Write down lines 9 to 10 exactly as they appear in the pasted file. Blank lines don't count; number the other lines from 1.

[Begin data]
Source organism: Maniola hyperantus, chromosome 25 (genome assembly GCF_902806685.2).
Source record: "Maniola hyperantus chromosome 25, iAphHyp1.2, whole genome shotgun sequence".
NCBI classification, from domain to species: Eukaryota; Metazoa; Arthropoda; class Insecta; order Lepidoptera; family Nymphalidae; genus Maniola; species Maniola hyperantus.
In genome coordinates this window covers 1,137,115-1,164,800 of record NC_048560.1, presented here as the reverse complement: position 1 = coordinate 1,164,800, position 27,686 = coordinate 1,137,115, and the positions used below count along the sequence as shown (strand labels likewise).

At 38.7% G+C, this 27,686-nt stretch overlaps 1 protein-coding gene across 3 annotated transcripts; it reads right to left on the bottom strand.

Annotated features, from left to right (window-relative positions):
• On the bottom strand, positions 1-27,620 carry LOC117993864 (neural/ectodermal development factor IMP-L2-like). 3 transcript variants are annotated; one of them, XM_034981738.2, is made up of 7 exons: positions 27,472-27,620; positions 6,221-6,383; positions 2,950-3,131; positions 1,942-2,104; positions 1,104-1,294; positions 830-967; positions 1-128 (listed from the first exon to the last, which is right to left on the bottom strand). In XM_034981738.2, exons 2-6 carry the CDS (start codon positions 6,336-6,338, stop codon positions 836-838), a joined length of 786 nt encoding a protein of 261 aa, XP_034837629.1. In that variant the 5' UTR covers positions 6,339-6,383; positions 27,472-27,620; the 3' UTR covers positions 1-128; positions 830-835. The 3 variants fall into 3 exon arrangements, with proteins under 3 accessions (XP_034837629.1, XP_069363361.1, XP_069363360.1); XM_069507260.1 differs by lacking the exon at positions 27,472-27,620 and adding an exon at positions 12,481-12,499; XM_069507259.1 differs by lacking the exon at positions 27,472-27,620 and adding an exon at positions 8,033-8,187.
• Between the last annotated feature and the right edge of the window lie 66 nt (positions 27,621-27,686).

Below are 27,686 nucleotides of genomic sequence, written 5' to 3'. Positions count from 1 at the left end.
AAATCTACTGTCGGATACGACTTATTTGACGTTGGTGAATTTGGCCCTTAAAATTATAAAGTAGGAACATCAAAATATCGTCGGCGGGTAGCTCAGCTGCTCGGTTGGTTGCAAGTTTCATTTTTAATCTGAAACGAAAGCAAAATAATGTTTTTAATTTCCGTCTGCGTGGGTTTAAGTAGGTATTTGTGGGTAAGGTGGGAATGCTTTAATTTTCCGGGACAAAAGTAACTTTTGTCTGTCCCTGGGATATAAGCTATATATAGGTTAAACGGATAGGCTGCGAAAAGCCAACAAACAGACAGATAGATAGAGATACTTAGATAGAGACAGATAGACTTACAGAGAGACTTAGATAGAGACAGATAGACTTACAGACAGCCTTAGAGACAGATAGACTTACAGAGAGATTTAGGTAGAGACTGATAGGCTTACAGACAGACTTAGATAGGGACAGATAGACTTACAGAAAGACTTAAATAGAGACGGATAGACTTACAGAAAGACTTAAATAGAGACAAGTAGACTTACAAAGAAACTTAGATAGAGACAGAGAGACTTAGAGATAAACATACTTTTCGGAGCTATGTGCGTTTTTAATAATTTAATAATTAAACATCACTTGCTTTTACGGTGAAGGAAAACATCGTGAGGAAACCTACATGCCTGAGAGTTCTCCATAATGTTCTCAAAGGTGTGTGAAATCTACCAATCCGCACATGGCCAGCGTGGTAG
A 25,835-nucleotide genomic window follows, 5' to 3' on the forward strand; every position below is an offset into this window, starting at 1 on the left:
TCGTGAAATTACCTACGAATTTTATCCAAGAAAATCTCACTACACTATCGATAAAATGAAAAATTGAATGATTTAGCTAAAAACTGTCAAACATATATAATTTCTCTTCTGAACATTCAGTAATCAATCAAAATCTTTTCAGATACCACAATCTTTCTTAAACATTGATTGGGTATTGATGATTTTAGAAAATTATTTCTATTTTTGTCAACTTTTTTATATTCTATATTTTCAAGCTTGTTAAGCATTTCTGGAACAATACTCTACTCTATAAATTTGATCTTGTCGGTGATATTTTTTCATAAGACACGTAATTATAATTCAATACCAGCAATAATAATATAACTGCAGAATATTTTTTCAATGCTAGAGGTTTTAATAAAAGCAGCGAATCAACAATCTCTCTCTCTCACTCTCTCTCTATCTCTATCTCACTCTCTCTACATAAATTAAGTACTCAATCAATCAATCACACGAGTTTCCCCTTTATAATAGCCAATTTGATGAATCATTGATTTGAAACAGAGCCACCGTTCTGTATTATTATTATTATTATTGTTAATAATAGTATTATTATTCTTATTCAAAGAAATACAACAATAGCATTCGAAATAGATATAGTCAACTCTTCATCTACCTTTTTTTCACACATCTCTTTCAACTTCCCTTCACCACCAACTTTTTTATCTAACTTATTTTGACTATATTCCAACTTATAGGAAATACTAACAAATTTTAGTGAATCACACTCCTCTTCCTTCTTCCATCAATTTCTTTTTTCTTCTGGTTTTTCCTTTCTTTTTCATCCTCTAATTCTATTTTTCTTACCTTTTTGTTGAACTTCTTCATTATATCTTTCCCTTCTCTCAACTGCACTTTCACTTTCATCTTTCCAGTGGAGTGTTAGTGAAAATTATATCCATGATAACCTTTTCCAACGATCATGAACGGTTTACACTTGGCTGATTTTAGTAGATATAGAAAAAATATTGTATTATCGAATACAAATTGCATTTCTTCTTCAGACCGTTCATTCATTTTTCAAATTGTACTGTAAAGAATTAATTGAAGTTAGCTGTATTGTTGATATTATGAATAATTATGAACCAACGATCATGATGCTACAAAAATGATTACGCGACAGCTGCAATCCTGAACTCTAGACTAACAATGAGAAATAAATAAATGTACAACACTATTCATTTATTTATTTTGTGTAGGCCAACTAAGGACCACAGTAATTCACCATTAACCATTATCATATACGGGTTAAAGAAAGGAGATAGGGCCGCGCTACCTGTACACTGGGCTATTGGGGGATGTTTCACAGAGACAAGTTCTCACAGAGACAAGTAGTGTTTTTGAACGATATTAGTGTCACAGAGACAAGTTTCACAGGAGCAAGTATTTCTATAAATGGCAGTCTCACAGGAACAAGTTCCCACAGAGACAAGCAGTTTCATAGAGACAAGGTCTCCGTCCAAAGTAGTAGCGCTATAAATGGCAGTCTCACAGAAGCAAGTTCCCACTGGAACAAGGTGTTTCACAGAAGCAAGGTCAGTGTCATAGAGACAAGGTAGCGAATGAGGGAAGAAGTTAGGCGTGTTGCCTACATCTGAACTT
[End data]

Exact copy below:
Below are 27,686 nucleotides of genomic sequence, written 5' to 3'. Positions count from 1 at the left end.
AAATCTACTGTCGGATACGACTTATTTGACGTTGGTGAATTTGGCCCTTAAAATTATAAAGTAGGAACATCAAAATATCGTCGGCGGGTAGCTCAGCTGCTCGGTTGGTTGCAAGTTTCATTTTTAATCTGAAACGAAAGCAAAATAATGTTTTTAATTTCCGTCTGCGTGGGTTTAAGTAGGTATTTGTGGGTAAGGTGGGAATGCTTTAATTTTCCGGGACAAAAGTAACTTTTGTCTGTCCCTGGGATATAAGCTATATATAGGTTAAACGGATAGGCTGCGAAAAGCCAACAAACAGACAGATAGATAGAGATACTTAGATAGAGACAGATAGACTTACAGAGAGACTTAGATAGAGACAGATAGACTTACAGACAGCCTTAGAGACAGATAGACTTACAGAGAGATTTAGGTAGAGACTGATAGGCTTACAGACAGACTTAGATAGGGACAGATAGACTTACAGAAAGACTTAAATAGAGACGGATAGACTTACAGAAAGACTTAAATAGAGACAAGTAGACTTACAAAGAAACTTAGATAGAGACAGAGAGACTTAGAGATAAACATACTTTTCGGAGCTATGTGCGTTTTTAATAATTTAATAATTAAACATCACTTGCTTTTACGGTGAAGGAAAACATCGTGAGGAAACCTACATGCCTGAGAGTTCTCCATAATGTTCTCAAAGGTGTGTGAAATCTACCAATCCGCACATGGCCAGCGTGGTAG